Fritz Lang's M - Considered by many one of the finest German films ever made, with good reason. Peter Lorre, in his first major role, is creepy and gross, in the best way. While the police chase this child murderer all over the city, the criminals band together (they're remarkably well organized) and end up catching him themselves. One of the best parts of the movie, I think, is the mock trial they hold. Lorre gives a long speech, pleading for his life and explaining that he just can't help himself. When he reaches the climax, screaming, "Wird nicht! Mußt! Wird nicht! Mußt!" I always get chills. (Translation: "Will not! Must!" although the subtitles say "Don't want to, but must!.") Check it out here.
|And sweet dreams!|
Third Finger, Left Hand - More or less your typical "boy meets girl, boy and girl hate each other due to wacky misunderstanding, boy and girl fall in love" comedy of the 40's. Myrna Loy and Melvyn Douglas are charming, as always.
Dr. Phibes Rises Again - Only my abiding love for Vincent Price got me through this. If the first movie, The Abominable Dr. Phibes, was a B movie (barely), this one was a Z. Plot holes big enough to drive a truck through, continuity errors galore, and just all around cheese. According to IMDB, a remake of Abominable is in development, to which I can only say: dear God, why?
The Emperor's Candlesticks - William Powell and Luise Rainer star as Polish and Russian secret agents, respectively. They are each tasked with smuggling documents to St. Petersberg and end up hiding them in a pair of candlesticks, each one having a secret compartment. There is some suspense as they chase each other across Europe, both trying to snatch the candlesticks from each other and eventually, of course, falling in love. Just when it looks darkest for them both, the czar of Russia pardons them and gives his blessing for them to get married. As often happens, with spies who fail their missions for personal reasons. Powell and Rainer are as usual: he's suave and charming, she's dainty and coquettish.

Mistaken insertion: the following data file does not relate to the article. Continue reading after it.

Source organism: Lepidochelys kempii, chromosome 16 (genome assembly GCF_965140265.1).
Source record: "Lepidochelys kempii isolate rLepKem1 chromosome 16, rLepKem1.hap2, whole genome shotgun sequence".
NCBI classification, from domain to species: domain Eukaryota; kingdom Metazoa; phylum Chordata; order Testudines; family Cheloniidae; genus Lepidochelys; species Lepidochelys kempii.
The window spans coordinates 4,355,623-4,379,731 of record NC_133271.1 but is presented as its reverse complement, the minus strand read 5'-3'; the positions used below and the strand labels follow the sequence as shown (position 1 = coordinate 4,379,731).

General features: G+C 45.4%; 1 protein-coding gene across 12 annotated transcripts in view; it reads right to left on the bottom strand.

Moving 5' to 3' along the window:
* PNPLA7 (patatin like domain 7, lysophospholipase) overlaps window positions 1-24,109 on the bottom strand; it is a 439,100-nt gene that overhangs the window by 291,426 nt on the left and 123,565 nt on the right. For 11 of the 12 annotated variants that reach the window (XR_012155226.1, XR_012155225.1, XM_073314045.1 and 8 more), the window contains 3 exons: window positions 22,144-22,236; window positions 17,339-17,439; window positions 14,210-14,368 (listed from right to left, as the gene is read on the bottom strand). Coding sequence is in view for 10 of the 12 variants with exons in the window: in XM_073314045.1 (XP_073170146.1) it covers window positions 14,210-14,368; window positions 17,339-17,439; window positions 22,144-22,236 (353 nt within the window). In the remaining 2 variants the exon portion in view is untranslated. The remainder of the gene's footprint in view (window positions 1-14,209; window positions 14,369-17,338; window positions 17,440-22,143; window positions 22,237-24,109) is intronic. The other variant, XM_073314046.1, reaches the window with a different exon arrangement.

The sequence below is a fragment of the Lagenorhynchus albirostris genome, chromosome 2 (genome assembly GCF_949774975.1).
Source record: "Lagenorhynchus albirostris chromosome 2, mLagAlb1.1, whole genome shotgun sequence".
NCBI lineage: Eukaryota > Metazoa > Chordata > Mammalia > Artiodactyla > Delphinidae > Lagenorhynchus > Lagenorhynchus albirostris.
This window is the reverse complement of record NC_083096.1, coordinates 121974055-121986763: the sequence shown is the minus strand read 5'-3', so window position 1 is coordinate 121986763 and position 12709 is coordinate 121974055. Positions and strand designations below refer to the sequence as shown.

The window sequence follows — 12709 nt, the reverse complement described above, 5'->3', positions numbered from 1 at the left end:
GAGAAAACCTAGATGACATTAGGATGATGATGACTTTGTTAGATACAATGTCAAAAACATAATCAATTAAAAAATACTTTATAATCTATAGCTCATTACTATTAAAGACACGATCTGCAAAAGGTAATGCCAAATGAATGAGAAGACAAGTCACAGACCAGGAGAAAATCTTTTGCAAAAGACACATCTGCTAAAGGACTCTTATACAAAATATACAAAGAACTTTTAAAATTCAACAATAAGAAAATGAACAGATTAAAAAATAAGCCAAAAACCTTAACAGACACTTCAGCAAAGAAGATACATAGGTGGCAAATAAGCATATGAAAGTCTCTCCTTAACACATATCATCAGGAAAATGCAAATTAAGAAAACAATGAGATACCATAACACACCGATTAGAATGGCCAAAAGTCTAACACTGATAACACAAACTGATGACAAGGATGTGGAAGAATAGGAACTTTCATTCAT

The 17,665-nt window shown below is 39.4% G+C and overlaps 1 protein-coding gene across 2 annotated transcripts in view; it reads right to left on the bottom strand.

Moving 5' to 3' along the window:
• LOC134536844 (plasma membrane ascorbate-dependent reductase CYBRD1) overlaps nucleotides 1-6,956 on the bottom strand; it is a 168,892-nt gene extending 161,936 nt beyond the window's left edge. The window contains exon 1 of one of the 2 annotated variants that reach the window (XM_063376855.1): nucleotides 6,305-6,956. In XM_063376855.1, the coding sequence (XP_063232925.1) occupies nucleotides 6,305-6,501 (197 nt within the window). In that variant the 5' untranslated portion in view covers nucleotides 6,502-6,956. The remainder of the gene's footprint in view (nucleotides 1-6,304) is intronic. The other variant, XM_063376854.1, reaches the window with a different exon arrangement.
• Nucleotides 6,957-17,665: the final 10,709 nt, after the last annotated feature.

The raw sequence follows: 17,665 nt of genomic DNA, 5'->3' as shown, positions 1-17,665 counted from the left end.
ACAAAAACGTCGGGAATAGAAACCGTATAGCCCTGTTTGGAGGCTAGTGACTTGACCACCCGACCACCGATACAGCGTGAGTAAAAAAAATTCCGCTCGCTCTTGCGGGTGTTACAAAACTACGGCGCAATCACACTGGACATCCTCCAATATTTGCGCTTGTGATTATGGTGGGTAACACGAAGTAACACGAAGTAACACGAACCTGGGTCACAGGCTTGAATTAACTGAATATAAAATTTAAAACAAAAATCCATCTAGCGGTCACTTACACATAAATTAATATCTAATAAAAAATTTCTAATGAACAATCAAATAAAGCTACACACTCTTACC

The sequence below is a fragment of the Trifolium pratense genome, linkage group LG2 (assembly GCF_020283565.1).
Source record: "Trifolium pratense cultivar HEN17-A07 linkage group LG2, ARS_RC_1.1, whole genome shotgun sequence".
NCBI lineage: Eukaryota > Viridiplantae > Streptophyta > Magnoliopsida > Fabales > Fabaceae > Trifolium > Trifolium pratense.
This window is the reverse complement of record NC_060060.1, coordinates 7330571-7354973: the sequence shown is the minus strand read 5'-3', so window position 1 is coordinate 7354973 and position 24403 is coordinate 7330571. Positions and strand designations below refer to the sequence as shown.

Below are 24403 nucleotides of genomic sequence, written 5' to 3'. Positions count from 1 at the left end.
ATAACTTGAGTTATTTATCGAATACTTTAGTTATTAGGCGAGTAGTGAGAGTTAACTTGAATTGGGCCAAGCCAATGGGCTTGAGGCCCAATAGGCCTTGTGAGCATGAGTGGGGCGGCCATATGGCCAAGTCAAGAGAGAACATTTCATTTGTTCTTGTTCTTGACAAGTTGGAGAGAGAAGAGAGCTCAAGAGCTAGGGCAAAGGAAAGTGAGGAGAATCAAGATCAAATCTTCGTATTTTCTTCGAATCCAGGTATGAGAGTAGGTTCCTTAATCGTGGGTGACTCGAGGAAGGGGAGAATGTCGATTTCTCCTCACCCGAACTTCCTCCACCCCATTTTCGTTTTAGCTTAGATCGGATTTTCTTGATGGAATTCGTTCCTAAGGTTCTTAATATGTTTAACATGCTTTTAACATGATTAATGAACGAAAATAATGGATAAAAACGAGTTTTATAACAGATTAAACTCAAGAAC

The Irish In Us - James Cagney, Pat O'Brien, and Frank McHugh play three brothers in a "typical" Irish family, with adorable Mary Gordon as their long-suffering mother. Olivia de Havilland also stars but is underutilized. Not much of a plot, and the love story leaves something to be desired, but it was kind of endearing just the same.
Big Hearted Herbert - A small B flick stuffed with character actors such as Guy Kibbee, Henry O'Neill and Aline MacMahon, this was a funny little movie. Herbert prides himself on being "regular folks," to the extent that when his daughter's fiance brings his upper crust family to dinner for the first time, Herbert huffs and puffs until they're thoroughly offended ("College men! Idlers! Loafers! Wasters! That's all colleges turn out nowadays!") . As payback, his wife Elizabeth and the children put on an exaggerated show of "regular folks" (read: country bumpkins) the next night when Herbert brings his biggest client home for dinner. In the end, of course, Herbert realizes the error of his blustering ways.